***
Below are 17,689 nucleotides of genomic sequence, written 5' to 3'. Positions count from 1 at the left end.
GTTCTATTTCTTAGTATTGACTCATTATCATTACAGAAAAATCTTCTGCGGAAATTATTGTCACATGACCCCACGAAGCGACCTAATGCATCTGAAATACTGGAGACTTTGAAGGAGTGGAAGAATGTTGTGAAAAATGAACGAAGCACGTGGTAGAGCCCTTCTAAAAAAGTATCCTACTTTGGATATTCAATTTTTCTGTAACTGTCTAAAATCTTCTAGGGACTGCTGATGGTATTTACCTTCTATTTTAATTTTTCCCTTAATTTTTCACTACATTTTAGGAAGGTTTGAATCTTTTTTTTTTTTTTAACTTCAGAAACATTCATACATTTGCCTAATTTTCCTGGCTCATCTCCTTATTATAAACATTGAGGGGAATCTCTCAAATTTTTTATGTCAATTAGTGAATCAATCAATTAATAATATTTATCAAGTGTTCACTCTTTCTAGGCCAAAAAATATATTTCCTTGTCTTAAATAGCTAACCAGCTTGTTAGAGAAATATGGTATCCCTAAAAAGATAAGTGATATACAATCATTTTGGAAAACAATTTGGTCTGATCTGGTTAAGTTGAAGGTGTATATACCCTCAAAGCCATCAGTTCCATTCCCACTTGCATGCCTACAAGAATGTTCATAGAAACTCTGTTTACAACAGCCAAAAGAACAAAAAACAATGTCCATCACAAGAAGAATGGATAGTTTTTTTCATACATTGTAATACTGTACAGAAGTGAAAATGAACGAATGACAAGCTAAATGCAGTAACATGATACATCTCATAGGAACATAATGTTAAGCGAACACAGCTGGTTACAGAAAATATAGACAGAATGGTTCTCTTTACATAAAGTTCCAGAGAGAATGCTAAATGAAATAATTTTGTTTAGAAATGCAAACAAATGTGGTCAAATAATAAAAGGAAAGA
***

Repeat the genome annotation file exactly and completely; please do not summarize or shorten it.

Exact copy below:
Below are 17,689 nucleotides of genomic sequence, written 5' to 3'. Positions count from 1 at the left end.
GTTCTATTTCTTAGTATTGACTCATTATCATTACAGAAAAATCTTCTGCGGAAATTATTGTCACATGACCCCACGAAGCGACCTAATGCATCTGAAATACTGGAGACTTTGAAGGAGTGGAAGAATGTTGTGAAAAATGAACGAAGCACGTGGTAGAGCCCTTCTAAAAAAGTATCCTACTTTGGATATTCAATTTTTCTGTAACTGTCTAAAATCTTCTAGGGACTGCTGATGGTATTTACCTTCTATTTTAATTTTTCCCTTAATTTTTCACTACATTTTAGGAAGGTTTGAATCTTTTTTTTTTTTTTAACTTCAGAAACATTCATACATTTGCCTAATTTTCCTGGCTCATCTCCTTATTATAAACATTGAGGGGAATCTCTCAAATTTTTTATGTCAATTAGTGAATCAATCAATTAATAATATTTATCAAGTGTTCACTCTTTCTAGGCCAAAAAATATATTTCCTTGTCTTAAATAGCTAACCAGCTTGTTAGAGAAATATGGTATCCCTAAAAAGATAAGTGATATACAATCATTTTGGAAAACAATTTGGTCTGATCTGGTTAAGTTGAAGGTGTATATACCCTCAAAGCCATCAGTTCCATTCCCACTTGCATGCCTACAAGAATGTTCATAGAAACTCTGTTTACAACAGCCAAAAGAACAAAAAACAATGTCCATCACAAGAAGAATGGATAGTTTTTTTCATACATTGTAATACTGTACAGAAGTGAAAATGAACGAATGACAAGCTAAATGCAGTAACATGATACATCTCATAGGAACATAATGTTAAGCGAACACAGCTGGTTACAGAAAATATAGACAGAATGGTTCTCTTTACATAAAGTTCCAGAGAGAATGCTAAATGAAATAATTTTGTTTAGAAATGCAAACAAATGTGGTCAAATAATAAAAGGAAAGA